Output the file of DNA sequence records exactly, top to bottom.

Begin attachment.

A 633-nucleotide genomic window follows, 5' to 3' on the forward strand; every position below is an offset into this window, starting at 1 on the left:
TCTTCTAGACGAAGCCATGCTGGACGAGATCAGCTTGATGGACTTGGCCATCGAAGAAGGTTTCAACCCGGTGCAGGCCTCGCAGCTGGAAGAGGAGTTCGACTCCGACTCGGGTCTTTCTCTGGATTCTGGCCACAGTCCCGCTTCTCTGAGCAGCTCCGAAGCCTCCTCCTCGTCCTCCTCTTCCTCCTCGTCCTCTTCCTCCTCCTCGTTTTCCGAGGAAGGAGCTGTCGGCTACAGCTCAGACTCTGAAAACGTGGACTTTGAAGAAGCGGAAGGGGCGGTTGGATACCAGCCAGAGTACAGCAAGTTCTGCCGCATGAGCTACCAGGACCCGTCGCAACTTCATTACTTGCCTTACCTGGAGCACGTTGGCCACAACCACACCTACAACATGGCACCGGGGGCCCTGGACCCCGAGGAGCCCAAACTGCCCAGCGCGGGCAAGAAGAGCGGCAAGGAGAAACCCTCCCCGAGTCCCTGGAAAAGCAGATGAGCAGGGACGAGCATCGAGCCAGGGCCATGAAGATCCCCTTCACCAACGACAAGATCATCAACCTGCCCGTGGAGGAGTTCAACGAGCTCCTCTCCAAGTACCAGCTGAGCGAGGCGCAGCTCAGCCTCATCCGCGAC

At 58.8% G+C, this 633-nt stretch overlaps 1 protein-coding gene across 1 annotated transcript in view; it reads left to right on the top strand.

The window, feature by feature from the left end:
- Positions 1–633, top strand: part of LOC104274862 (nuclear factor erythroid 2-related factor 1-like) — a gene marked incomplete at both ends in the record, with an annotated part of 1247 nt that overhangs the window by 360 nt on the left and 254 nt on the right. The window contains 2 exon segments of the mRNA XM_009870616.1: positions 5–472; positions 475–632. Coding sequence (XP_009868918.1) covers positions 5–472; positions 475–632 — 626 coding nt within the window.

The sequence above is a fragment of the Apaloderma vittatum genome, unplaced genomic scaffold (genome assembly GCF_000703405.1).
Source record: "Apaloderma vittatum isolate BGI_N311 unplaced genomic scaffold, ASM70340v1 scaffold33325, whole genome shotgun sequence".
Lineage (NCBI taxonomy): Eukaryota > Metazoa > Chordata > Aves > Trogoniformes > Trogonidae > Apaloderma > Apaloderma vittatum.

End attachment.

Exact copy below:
A 633-nucleotide genomic window follows, 5' to 3' on the forward strand; every position below is an offset into this window, starting at 1 on the left:
TCTTCTAGACGAAGCCATGCTGGACGAGATCAGCTTGATGGACTTGGCCATCGAAGAAGGTTTCAACCCGGTGCAGGCCTCGCAGCTGGAAGAGGAGTTCGACTCCGACTCGGGTCTTTCTCTGGATTCTGGCCACAGTCCCGCTTCTCTGAGCAGCTCCGAAGCCTCCTCCTCGTCCTCCTCTTCCTCCTCGTCCTCTTCCTCCTCCTCGTTTTCCGAGGAAGGAGCTGTCGGCTACAGCTCAGACTCTGAAAACGTGGACTTTGAAGAAGCGGAAGGGGCGGTTGGATACCAGCCAGAGTACAGCAAGTTCTGCCGCATGAGCTACCAGGACCCGTCGCAACTTCATTACTTGCCTTACCTGGAGCACGTTGGCCACAACCACACCTACAACATGGCACCGGGGGCCCTGGACCCCGAGGAGCCCAAACTGCCCAGCGCGGGCAAGAAGAGCGGCAAGGAGAAACCCTCCCCGAGTCCCTGGAAAAGCAGATGAGCAGGGACGAGCATCGAGCCAGGGCCATGAAGATCCCCTTCACCAACGACAAGATCATCAACCTGCCCGTGGAGGAGTTCAACGAGCTCCTCTCCAAGTACCAGCTGAGCGAGGCGCAGCTCAGCCTCATCCGCGAC

At 58.8% G+C, this 633-nt stretch overlaps 1 protein-coding gene across 1 annotated transcript in view; it reads left to right on the top strand.

The window, feature by feature from the left end:
- Positions 1–633, top strand: part of LOC104274862 (nuclear factor erythroid 2-related factor 1-like) — a gene marked incomplete at both ends in the record, with an annotated part of 1247 nt that overhangs the window by 360 nt on the left and 254 nt on the right. The window contains 2 exon segments of the mRNA XM_009870616.1: positions 5–472; positions 475–632. Coding sequence (XP_009868918.1) covers positions 5–472; positions 475–632 — 626 coding nt within the window.

The sequence above is a fragment of the Apaloderma vittatum genome, unplaced genomic scaffold (genome assembly GCF_000703405.1).
Source record: "Apaloderma vittatum isolate BGI_N311 unplaced genomic scaffold, ASM70340v1 scaffold33325, whole genome shotgun sequence".
Lineage (NCBI taxonomy): Eukaryota > Metazoa > Chordata > Aves > Trogoniformes > Trogonidae > Apaloderma > Apaloderma vittatum.